Whether you are marketing strictly on the net, or using other media as well, your marketing plan or strategy will only be as strong as its weakest link.
Here are 15 KEY QUESTIONS you need to answer to develop a basic, effective marketing plan, or improve an existing one.
Before you even start, you first need to ask, “What business are we really in?” To paraphrase an old, but important article written by Theodore Levitt for the Harvard Business Review… Decades ago the railroads thought they were in the railroad business. Then along came the airlines which took away a big slice of their business.
If the railroads had known they were in the transporation business, not just the railroad business, they could have jumped on the airline “bandwagon” and developed airline divisions. Instead, they had “marketing myopia” (nearsightedness), and didn’t see what was coming and the opportunity it represented.
And there are several current, large-scale examples of marketing myopia out there. Without mentioning names, I’ll let you decide what those may be…
One way of looking at the answers to these questions is that they are the “planks” that fit together to form your marketing “platform,” or a base on which to build a good marketing strategy.
To market successfully, you have to do your “homework” and research, otherwise you are just batting at dust motes.
So ask yourself these questions:
1. What business are we really in?
2. What goods or services do we provide? (Are there others we should be providing? Or do we need to narrow our focus and concentrate on one or a few key goods or services?)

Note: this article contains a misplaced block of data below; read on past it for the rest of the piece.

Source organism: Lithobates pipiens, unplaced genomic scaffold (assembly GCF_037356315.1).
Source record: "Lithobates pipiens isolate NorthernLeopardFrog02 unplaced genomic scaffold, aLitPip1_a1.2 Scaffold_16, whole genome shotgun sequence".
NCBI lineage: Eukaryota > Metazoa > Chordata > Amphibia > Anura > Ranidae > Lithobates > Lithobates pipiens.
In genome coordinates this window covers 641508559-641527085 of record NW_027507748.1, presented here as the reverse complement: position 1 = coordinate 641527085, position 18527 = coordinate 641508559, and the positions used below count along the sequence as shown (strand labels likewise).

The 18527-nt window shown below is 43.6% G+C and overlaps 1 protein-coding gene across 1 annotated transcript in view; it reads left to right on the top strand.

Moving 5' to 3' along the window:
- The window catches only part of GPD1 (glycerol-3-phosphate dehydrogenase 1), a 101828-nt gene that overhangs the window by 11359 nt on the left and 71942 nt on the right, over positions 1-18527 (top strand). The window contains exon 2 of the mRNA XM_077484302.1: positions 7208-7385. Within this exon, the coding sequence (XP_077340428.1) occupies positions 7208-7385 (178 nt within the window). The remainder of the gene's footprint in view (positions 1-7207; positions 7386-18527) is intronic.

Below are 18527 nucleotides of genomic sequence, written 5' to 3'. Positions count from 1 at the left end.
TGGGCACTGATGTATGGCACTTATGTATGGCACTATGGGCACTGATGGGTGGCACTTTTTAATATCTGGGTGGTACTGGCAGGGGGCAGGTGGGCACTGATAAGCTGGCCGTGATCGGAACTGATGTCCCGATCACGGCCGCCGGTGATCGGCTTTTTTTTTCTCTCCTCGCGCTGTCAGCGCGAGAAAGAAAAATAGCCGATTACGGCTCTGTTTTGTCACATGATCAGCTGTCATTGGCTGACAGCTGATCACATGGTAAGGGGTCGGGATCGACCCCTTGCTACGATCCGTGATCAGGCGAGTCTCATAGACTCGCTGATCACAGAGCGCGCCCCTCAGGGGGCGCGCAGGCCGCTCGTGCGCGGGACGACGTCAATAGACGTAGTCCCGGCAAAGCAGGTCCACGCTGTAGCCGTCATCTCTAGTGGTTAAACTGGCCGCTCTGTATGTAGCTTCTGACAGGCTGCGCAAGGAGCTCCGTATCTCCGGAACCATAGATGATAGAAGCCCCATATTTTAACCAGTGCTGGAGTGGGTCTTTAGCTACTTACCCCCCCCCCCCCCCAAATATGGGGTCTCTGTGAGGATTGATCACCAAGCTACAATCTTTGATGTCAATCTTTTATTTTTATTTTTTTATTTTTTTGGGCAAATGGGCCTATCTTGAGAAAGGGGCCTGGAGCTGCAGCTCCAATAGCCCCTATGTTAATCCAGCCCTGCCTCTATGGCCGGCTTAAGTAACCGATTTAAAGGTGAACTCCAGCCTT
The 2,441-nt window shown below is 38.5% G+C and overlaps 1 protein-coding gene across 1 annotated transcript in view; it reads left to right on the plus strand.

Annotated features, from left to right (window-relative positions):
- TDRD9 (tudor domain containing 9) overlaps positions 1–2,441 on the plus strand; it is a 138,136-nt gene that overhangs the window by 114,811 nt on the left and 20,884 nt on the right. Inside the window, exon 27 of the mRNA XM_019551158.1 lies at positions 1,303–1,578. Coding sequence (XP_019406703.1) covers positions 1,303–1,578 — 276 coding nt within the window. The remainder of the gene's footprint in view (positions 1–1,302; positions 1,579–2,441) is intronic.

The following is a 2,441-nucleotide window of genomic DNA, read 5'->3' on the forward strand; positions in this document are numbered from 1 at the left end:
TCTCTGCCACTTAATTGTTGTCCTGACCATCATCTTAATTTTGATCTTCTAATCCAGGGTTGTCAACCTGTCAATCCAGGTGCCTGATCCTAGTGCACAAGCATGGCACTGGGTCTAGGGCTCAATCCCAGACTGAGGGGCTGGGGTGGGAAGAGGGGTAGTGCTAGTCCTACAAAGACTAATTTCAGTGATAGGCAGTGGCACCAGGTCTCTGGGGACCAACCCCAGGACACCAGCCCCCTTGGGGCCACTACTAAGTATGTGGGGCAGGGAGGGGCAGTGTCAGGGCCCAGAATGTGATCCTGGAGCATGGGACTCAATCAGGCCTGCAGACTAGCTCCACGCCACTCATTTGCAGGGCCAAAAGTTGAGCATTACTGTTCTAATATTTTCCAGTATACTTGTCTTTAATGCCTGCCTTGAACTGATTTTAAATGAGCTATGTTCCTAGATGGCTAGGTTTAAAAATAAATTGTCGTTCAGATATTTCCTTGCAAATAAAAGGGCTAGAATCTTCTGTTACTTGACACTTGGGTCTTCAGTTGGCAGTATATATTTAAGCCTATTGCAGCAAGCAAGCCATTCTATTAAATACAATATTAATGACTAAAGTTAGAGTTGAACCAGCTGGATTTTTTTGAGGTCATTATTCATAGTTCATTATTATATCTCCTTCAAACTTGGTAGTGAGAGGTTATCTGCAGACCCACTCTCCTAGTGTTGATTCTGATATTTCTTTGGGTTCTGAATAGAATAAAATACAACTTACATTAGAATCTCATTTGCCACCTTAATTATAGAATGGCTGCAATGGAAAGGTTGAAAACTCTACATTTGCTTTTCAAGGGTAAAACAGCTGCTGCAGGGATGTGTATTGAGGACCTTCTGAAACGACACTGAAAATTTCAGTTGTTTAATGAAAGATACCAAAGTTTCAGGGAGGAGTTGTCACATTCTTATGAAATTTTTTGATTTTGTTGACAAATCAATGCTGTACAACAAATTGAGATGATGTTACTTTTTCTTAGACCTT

3. What sales volume do we need to achieve for our business to be truly profitable and viable?
4. What do we know about our main competitors? (Who are they? How can we find out more about them?)
5. Who is our target market? (How do we define them? What do we know about them? What common characteristics do they share – demographics, psychographics, etc.)
6. Is that target market large enough to support our sales or income objectives? (Is there enough demand there, or do we need to create that demand which could prove more costly? Is that market expanding, stable, or shrinking? Do we need to develop other markets, too?)
7. What is the main customer- or client-oriented benefit we provide our target market through our goods and services? (What’s in it for them? Why should they come to us and not go elsewhere? See also our blog, “What’s Your Unique Selling Proposition?”)
8. What is the best way(s) of reaching these people with our message?
9. What IS our message? (What do we want to say to them when we do reach them?)
10. How will we know if we DID reach them? (How do we measure this?)
11. What is the easiest or best way(s) for them to contact us?
12. How will we respond when they DO contact us?
13. What exact steps do we have to take to bring prospects who contact us smoothly through the “sales funnel” until they convert into a customer or client? (What’s the sequence?)
14. How will we keep our new customers or clients engaged so that they become repeat customers or even advocates that will spread good word of mouth for our business?
15. Do we have the financial resources and wherewithal to handle all the above? If not, what do we have to do to acquire it?
Whether you are mainly marketing through the internet, or a combination of net, print, commercials or whatever, asking questions like this can help you form your basic marketing platform. Use these questions to get the wheels turning and the bright ideas popping into view.
Use them to spot omissions or weaknesses in your exisiting marketing platform.
Use them as a simple, but effective guide.
Written by Bob Nelson
Bob is a very experienced Marketing Specialist for both the internet and traditional methods, and a member of the Results Professional Marketing Company team.
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